Search Tips - Chapter Web Sites
Note: The Texas SAR Chapter Web Sites search engine covers all Texas SAR Chapter web sites. It does not search the Texas SAR public or private web sites. Click here for search tips on searching the Texas SAR public web site.
How To Use the search engine:
Click the "Click here to enter your search" link at the top of this page.
Type your keyword(s) in the search field.
With your cursor still inside the "glass" icon, press Enter.
Make your selections of search preferences.
Choose the chapter web site you want to search in the category listing.
Clicking the Submit button to start your search.
Tip: Don't worry if you find a large number of results. In fact, use more than a couple of words when searching to help narrow the result if necessary (using the "all search words" selection).
More Basics - An Overview
What is a Word?
When searching, think of a word as a combination of letters, numbers, foreign characters, and join characters (dots, hyphens, underscores, apostrophes). Any valid character immediately followed by one of the previous join characters, immediately followed by another valid character will be considered part of the same word. Any character other than the above which is not a valid join character will act as a word separator. You can normally separate words using white space and tabs.
What is a Phrase?
You can link words and numbers together into phrases if you want specific words or numbers to appear together in your result pages. If you want to find an exact phrase, use "double quotation marks" around the phrase when you enter words in the search box. Quotes will work to find a phrase regardless of whether you have "any search words" or "all search words" selected.
Example #1: To find information about flag protocol, type "flag protocol manual" in the search box.
General Tips for Searches
Searches are case insensitive. Searching for "Fur" will match the lowercase "fur" and uppercase "FUR".
Word stemming is not used, so searching for something like "run" will not return "runs", "running", etc.. Use wildcards (below) if you want returns with part(s) of your search term(s).
All searches are accent insensitive as well. Accent sensitivity relates to Latin characters like õ so searching for "Gálvez" will find "Galvez".
All Search Words:
Every word entered needs to be found to produce a search result.
Any Search Words:
Any word entered that is found will produce a search result.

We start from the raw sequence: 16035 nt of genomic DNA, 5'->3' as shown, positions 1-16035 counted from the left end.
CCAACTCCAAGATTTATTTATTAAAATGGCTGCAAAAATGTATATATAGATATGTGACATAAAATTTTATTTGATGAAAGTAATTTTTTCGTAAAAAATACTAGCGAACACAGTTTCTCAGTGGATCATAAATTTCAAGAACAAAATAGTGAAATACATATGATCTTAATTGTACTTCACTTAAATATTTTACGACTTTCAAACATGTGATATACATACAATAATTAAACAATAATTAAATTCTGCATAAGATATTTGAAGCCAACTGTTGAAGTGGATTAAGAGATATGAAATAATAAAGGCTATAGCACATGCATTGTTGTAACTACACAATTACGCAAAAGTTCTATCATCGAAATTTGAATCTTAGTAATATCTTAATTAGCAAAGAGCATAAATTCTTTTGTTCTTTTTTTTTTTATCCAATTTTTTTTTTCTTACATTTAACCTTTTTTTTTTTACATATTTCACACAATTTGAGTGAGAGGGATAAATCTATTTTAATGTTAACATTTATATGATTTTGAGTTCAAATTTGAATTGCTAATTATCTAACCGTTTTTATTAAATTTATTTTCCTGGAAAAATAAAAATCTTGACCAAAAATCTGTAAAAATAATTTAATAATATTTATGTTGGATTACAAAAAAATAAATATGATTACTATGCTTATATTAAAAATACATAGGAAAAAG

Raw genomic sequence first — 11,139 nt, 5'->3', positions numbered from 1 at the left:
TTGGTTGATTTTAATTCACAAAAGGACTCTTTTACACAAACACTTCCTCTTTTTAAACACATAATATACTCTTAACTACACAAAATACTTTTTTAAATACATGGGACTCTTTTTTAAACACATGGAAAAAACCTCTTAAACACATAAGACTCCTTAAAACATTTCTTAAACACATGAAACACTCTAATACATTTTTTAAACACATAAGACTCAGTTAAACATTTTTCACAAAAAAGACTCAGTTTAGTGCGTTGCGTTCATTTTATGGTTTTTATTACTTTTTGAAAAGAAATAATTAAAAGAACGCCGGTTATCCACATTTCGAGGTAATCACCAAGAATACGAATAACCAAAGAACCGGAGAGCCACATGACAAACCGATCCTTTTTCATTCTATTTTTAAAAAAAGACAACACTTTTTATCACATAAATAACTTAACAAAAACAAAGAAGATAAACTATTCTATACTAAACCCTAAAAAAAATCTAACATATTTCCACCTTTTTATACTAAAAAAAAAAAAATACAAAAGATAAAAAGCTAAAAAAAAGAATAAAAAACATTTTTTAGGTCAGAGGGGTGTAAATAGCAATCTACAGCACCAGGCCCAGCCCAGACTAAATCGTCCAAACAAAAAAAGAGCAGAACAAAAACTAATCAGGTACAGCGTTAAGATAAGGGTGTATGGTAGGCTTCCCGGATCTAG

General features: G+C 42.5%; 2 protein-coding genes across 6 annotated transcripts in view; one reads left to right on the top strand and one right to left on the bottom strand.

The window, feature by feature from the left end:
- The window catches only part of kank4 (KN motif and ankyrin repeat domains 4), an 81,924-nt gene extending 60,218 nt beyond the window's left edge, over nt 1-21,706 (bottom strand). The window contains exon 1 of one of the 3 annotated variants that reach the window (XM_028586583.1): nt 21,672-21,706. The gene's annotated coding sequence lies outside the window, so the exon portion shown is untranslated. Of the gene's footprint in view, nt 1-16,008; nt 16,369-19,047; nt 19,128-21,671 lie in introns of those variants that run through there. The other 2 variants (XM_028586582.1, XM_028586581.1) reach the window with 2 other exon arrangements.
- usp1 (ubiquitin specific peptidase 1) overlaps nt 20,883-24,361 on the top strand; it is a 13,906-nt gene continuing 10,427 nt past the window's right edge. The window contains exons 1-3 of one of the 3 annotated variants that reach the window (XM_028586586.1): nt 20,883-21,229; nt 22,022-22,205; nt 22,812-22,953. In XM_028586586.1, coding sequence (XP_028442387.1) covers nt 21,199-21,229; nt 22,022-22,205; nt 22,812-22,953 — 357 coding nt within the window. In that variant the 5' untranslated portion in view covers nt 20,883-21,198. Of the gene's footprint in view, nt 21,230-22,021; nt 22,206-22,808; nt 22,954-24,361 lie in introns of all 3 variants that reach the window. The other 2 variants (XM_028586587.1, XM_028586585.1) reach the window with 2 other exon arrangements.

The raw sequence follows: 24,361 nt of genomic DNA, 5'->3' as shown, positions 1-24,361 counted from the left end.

Phrase Search (using quotes):
Your entire entry in the order it was entered needs to be found to produce a search result.
You can select multiple categories, but your search will be more refined if you select an appropriate category. This will limit your search to an appropriate area or types of files on the web site so you won't be overwhelmed with too many irrelevant links.
All - all categories are searched
Web pages - only the standard web pages are searched
PDF, Doc, and Xls files - only those document types are searched (see note below about pdf files)
Texas Compatriot - only text of the The Texas Compatriot volumes is searched
Additional General Search Tips
Use of Wildcards:
Allows you to search for parts of a word (although a lot more results may appear using this search method). Wildcards could be used like:
Example: Try march* to find march, marched, or marching.
Including or excluding words:
To make sure that a specific word is always included in your search topic, place the plus (+) symbol before the key word in the search box (without a space). If the + sign is used in a search, stemming will be used (you can't combine it with the ! for a strict search). To make sure that a specific word is always excluded from your search topic, place a minus (-) sign before the keyword in the search box (without a space).
PDF files have issues with respect to indexing. There are many ways to compress the contents of pdf files and this can make it difficult to extract the contents. There are many ways to make pdf files with many different programs, to the extent that something that is supposedly a standard turns out not to be. The way that data is stored in a pdf file can result in a word not being stored as continuous characters in the file, so it can't be readily identified as a word you want to find.
In addition, pdf files can consist of only an image of text, which results in no actual text to search at all. All of these issues can make for strange results when searching pdf's, but it is still worth the effort.